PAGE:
This is a a short film that serves up quite a dish for Tisca Chopra to nibble on. She chews up the scenes, and kills it, in unexpected ways. (IANS)

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Aadhaar Helpline Mystery: French Security Expert Tweets of doing a Full Disclosure Tomorrow about Code of the Google SetUP Wizard App

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Google Along with Other SSocial Media Giants will Face The Lawmakers, Wikimedia Commons
Google Along with Other SSocial Media Giants will Face The Lawmakers, Wikimedia Commons

Google’s admission that it had in 2014 inadvertently coded the 112 distress number and the UIDAI helpline number into its setup wizard for Android devices triggered another controversy on Saturday as India’s telecom regulator had only recommended the use of 112 as an emergency number in April 2015.

After a large section of smartphone users in India saw a toll-free helpline number of UIDAI saved in their phone-books by default, Google issued a statement, saying its “internal review revealed that in 2014, the then UIDAI helpline number and the 112 distress helpline number were inadvertently coded into the SetUp wizard of the Android release given to OEMs for use in India and has remained there since”.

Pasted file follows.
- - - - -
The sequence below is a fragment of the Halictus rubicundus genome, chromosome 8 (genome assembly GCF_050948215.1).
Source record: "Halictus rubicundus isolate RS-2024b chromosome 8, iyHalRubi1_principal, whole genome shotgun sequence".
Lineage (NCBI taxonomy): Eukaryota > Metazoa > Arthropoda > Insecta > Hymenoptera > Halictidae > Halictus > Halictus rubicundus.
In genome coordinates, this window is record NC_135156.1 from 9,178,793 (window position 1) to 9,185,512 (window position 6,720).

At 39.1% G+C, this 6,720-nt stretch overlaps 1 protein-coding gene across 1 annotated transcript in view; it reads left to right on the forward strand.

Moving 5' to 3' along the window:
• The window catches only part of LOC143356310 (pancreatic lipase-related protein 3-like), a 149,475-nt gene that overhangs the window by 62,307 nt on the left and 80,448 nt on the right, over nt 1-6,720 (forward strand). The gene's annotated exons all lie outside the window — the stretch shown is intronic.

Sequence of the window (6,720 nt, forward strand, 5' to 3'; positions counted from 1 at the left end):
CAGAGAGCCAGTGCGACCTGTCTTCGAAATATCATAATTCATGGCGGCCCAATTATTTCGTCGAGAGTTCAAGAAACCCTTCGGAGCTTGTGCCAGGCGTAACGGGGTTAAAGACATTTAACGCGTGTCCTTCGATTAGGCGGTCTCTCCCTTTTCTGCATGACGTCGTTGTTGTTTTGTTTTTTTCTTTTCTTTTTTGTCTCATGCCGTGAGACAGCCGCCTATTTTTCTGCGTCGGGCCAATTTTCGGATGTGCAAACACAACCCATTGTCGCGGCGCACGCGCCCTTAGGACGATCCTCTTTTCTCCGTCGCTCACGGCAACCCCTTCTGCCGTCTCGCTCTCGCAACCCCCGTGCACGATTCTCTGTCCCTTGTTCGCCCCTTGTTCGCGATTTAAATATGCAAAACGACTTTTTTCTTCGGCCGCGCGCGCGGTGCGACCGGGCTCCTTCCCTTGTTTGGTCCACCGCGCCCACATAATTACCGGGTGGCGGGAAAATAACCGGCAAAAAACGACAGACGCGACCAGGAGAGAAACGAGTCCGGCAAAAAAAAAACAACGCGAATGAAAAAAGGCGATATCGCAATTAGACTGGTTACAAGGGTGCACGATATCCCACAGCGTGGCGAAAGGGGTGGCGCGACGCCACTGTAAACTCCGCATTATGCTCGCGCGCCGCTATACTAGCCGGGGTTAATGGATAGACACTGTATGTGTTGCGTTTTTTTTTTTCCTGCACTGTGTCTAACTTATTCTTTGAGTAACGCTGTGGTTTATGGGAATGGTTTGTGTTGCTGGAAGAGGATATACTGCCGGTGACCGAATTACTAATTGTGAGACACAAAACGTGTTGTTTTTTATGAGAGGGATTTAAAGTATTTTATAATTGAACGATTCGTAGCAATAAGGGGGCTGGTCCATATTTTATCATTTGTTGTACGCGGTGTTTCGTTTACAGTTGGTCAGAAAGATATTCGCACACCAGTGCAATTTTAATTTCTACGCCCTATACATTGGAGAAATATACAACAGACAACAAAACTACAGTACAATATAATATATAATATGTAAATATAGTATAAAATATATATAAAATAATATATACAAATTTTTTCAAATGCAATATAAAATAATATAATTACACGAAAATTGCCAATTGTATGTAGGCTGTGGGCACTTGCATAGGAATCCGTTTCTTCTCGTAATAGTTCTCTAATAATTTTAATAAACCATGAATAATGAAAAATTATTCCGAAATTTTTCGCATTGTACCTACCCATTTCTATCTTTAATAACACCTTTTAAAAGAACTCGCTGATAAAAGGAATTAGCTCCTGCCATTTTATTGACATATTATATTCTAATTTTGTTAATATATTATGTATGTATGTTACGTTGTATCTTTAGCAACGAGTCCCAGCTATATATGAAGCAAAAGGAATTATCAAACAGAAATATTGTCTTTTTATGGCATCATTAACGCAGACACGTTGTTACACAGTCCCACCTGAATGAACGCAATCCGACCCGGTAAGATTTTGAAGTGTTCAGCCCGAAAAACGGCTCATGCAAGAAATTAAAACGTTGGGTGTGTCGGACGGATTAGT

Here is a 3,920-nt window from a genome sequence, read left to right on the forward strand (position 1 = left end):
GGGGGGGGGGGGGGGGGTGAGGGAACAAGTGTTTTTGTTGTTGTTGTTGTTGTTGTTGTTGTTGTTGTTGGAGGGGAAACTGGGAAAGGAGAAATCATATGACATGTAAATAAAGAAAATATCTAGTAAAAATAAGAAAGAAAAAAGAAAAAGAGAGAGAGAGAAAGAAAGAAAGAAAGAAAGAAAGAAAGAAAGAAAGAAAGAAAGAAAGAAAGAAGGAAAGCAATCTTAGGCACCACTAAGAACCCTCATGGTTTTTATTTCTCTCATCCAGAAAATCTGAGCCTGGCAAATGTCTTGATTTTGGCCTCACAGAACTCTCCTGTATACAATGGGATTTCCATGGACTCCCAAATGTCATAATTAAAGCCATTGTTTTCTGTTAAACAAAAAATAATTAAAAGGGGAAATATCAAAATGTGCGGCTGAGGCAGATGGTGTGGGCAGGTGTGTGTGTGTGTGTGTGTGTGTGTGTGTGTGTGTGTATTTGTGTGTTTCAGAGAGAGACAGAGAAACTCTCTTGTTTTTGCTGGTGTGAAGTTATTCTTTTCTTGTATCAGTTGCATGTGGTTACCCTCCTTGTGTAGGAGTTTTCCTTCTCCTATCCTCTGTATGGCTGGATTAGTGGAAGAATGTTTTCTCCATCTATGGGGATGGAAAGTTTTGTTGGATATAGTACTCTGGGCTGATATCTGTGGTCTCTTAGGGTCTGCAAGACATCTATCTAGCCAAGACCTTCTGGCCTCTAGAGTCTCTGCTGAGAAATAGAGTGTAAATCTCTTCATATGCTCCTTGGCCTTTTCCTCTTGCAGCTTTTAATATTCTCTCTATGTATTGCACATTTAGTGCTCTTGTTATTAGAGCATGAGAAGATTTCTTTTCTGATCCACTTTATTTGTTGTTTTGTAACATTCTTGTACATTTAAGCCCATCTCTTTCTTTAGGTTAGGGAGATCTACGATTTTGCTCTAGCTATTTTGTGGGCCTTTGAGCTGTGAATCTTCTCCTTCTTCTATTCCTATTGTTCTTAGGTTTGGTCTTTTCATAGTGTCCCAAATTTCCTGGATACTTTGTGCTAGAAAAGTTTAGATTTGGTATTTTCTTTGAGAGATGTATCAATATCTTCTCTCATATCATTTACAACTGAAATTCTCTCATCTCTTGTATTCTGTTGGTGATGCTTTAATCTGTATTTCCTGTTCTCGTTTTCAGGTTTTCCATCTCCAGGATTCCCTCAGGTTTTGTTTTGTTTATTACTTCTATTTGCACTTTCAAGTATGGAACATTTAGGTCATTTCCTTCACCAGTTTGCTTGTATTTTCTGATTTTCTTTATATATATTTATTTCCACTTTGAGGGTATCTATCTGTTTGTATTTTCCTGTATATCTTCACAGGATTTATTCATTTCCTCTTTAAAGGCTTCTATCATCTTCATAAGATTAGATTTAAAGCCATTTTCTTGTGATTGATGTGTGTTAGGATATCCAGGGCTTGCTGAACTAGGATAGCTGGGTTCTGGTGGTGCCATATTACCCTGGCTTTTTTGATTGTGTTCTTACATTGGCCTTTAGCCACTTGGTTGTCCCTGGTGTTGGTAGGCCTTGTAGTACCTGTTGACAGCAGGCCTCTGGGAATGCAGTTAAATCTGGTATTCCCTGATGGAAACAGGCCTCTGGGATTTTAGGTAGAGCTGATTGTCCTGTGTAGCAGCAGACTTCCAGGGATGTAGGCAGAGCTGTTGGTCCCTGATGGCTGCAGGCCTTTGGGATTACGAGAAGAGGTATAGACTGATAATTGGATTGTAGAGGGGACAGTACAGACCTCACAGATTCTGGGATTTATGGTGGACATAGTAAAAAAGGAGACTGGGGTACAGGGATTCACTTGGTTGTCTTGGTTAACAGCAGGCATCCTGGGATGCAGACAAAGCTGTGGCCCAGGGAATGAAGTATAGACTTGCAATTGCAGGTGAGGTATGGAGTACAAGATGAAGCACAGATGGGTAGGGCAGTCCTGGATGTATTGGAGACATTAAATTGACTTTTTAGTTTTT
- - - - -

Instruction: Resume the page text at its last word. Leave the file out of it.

Aadhaar Helpline Number Mystery: French security expert tweets of doing a full disclosure tomorrow about Code of the Google SetUP Wizard App, Image: Wikimedia Commons.

However, the Telecom Regulatory Authority of India (TRAI) recommended only in April 2015 that the number 112 be adopted as the single emergency number for the country.

According to Google, “since the numbers get listed on a user’s contact list, these get  transferred accordingly to the contacts on any new device”.

Google was yet to comment on the new development.

Meanwhile, French security expert that goes by the name of Elliot Alderson and has been at the core of the entire Aadhaar controversy, tweeted on Saturday: “I just found something interesting. I will probably do full disclosure tomorrow”.

“I’m digging into the code of the @Google SetupWizard app and I found that”.

“As far as I can see this object is not used in the current code, so there is no implications. This is just a poor coding practice in term of security,” he further tweeted.

On Friday, both the Unique Identification Authority of India (UIDAI) as well as the telecom operators washed their hand of the issue.

While the telecom industry denied any role in the strange incident, the UIDAI said that he strange incident, the UIDAI said that some vested interests were trying to create “unwarranted confusion” in the public and clarified that it had not asked any manufacturer or telecom service provider to provide any such facility.

Twitter was abuzz with the new development after a huge uproar due to Telecom Regulatory Authority of India (TRAI) Chairman R.S. Sharma’s open Aadhaar challenge to critics and hackers.

Ethical hackers exposed at least 14 personal details of the TRAI Chairman, including mobile numbers, home address, date of birth, PAN number and voter ID among others. (IANS)

Also Read: Why India Is Still Nowhere Near Securing Its Citizens’ Data?